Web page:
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When senior defensive lineman Andrew Pabst heard the news that he had received Academic All-American status in football, he wasn’t sure how to react.

“When I heard about the award, I received texts and other messages from current and past coaches as well as friends and teammates,” said Pabst, ​who is a Grand Ledge native. “The positive communications helped me recognize and appreciate its significance, as well as the many years of hard work it took it earn it.”

Pabst, a criminal justice major, has known about this award since his freshman year of college football camp. He noticed the black and brown plaques on the walls outside of the football locker room, and he recognized the Academic All-American athletes for whom the walls were adorned.

During his senior year at Olivet College, Pabst had one of those seasons worth the wall’s attention. He carried a 3.98 grade point average in criminal justice and started every game for the Comets on the defensive line, which helped the team share the Michigan Intercollegiate Athletic Association (MIAA) title with a 9-1 overall record. A second-team All-MIAA selection, he finished the season with 27 total tackles (12 solo and 15 assisted) to go along with two blocked kicks.

“I have played football for 12 years and from the very first practice back in fifth grade, I have loved football,” Pabst said. “Given the choice, I would rather dedicate all my time to football, but I know that as a student-athlete, the student part must always come first. The keys to success in the classroom and the athletic venue are time management and setting priorities. Another key to success is preparation; as practice is important to success in athletics, practice (homework and studying) are important to success in academics. My love of football provided me with the incentive and encouragement to succeed in football, and I used that same motivation that drove me athletically to meet my academic goals.”

There have been three individuals at Olivet College who have made the greatest impact on Pabst and his quest toward success:  coaches Warren Maloney and Dan “Moose” Musielewicz, and Prof. Regina Armstrong, Ph.D., assistant professor of criminal justice.

“Coach Maloney joined OC in the spring of my freshman year as the defensive line coach. He has coached a lot of football players and really knows how to individually motivate his players.” Pabst said. “He became a mentor to me during our team activities and individual meetings. At one of our meetings at the end of my freshman year, I remember him telling me I had the potential to be an All-American. While I was not exactly sure what I had to accomplish to become an All-American, I knew that it involved putting everything I could into football and my college courses.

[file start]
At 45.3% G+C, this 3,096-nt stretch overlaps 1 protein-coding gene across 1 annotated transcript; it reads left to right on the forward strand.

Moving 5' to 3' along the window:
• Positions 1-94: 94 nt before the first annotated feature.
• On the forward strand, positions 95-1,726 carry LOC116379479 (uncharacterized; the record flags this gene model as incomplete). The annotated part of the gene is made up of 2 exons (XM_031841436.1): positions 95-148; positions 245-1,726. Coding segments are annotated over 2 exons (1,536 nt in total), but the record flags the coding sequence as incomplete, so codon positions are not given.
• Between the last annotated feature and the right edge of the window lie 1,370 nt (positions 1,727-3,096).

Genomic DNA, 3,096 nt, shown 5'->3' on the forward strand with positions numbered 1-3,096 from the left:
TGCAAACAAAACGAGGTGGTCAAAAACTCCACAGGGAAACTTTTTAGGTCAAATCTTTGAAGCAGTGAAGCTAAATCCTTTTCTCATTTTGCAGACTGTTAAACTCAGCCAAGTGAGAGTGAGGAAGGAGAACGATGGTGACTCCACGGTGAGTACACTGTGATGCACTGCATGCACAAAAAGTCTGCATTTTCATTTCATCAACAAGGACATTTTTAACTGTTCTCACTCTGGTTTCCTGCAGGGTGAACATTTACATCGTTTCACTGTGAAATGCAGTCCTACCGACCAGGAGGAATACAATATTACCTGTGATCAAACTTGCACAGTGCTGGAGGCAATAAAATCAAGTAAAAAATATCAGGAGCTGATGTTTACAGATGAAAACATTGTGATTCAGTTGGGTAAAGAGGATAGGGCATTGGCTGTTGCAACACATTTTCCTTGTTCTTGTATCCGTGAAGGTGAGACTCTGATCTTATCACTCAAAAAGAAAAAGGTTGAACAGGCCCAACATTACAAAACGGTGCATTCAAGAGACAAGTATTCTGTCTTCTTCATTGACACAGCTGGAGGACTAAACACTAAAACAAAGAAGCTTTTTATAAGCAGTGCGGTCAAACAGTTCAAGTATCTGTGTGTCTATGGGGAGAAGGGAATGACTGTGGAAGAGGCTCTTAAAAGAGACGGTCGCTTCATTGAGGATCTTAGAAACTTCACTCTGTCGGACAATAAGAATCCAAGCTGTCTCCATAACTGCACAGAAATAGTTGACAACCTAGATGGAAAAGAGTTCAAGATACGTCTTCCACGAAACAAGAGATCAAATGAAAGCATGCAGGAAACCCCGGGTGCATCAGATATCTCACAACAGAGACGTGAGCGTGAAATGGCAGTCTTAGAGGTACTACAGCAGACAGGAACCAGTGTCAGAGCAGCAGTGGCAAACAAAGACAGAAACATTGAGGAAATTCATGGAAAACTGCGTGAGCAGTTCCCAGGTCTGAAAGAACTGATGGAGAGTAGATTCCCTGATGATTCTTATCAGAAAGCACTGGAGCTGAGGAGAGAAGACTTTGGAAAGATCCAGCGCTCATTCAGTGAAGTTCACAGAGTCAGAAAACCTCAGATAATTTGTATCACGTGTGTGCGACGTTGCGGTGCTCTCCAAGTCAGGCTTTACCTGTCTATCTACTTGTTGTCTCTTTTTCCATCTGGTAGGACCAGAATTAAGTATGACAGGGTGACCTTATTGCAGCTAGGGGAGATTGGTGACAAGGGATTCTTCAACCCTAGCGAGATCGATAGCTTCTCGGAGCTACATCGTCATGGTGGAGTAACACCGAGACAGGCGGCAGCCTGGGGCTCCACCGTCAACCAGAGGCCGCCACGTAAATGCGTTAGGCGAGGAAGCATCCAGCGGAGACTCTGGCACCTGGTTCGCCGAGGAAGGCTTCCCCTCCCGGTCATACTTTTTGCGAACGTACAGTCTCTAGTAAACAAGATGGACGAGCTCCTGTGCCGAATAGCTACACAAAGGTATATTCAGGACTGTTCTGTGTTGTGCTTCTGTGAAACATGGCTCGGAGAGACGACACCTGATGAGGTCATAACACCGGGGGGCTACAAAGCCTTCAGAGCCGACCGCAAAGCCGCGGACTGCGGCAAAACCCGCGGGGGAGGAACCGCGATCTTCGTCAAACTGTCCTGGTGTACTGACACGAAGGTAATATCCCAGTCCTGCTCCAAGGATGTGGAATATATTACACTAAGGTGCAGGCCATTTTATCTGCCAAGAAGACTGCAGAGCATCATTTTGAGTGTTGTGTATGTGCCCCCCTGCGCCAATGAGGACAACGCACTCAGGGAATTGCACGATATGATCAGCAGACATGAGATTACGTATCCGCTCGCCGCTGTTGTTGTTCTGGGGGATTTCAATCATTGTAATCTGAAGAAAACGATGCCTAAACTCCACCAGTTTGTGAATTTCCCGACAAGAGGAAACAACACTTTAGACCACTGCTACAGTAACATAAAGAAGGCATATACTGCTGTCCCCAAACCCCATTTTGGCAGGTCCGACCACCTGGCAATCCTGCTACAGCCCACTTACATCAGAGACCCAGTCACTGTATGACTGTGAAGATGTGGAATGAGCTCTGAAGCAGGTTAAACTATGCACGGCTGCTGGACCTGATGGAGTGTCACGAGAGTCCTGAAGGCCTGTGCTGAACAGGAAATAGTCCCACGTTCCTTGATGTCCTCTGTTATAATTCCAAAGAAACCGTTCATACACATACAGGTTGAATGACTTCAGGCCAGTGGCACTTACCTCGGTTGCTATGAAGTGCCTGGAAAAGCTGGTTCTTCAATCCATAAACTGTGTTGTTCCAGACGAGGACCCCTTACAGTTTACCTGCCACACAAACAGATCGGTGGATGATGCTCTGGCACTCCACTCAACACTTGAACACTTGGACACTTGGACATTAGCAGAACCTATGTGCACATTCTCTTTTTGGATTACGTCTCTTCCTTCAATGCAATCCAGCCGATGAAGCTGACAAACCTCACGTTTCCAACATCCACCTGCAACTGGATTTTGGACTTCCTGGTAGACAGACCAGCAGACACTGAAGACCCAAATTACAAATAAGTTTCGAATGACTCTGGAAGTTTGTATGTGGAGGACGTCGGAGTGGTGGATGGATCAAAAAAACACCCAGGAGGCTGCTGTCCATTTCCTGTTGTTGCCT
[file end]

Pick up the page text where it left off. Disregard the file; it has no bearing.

“Coach Musielewicz had the biggest impact on my attending Olivet College because he relentlessly did everything to recruit me to play football,” Pabst said. “He has continued to impact my football because his coaching style consistently mirrors his life philosophy: to always give 100 percent. I find that philosophy yields the best results. An athlete who does not practice at 100 percent will not give 100 percent during a game and the results will reflect the effort. The same is true in the classroom. If a student is not putting forth 100 percent in class and homework/studying, then he or she cannot expect top grades.”

Armstrong, as a professor, had this same impact for Pabst.

“She goes beyond the lessons from the textbook and uses class activities that put the knowledge into practice, such as the mock trials we prepared for and ‘presented’ to a jury of classmates in criminal law,” Pabst said. “In addition, she encourages students to look at a multitude of possible careers in criminal justice to expand their potential career options. She pursued and attained her doctoral degree while continuing to teach, which makes her a great role model.”

With Pabst’s accolade, this is the 26th Academic All-America® award in Olivet history. Pabst is the third football player in school history to earn the honor. The other two are Marc Miller (second-team in 2007) and Travis Sleight (second-team in 2004 and first-team in 2005).

To be eligible for Academic All-America® consideration, a student-athlete must be a varsity starter or key reserve, maintain a cumulative GPA of 3.30 on a scale of 4.00, have reached sophomore athletic and academic standings at his/her current institution and be nominated by his or her sports information director.

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